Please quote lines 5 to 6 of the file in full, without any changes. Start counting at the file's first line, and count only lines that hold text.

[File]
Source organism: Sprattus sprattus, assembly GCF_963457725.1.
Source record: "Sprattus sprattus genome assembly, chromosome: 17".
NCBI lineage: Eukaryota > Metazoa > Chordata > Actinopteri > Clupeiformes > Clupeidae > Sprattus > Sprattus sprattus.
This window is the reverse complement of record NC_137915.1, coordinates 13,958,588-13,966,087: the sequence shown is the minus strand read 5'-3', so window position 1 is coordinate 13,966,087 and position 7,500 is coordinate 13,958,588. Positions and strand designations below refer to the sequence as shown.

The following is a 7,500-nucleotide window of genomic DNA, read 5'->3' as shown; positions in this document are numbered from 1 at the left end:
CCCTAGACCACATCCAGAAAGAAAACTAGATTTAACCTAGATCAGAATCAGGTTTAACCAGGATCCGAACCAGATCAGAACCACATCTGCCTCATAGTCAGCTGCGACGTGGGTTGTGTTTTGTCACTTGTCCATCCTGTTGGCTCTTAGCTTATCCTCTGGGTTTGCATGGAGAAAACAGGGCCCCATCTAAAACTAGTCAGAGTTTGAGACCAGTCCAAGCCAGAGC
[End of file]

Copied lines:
The following is a 7,500-nucleotide window of genomic DNA, read 5'->3' as shown; positions in this document are numbered from 1 at the left end:
CCCTAGACCACATCCAGAAAGAAAACTAGATTTAACCTAGATCAGAATCAGGTTTAACCAGGATCCGAACCAGATCAGAACCACATCTGCCTCATAGTCAGCTGCGACGTGGGTTGTGTTTTGTCACTTGTCCATCCTGTTGGCTCTTAGCTTATCCTCTGGGTTTGCATGGAGAAAACAGGGCCCCATCTAAAACTAGTCAGAGTTTGAGACCAGTCCAAGCCAGAGC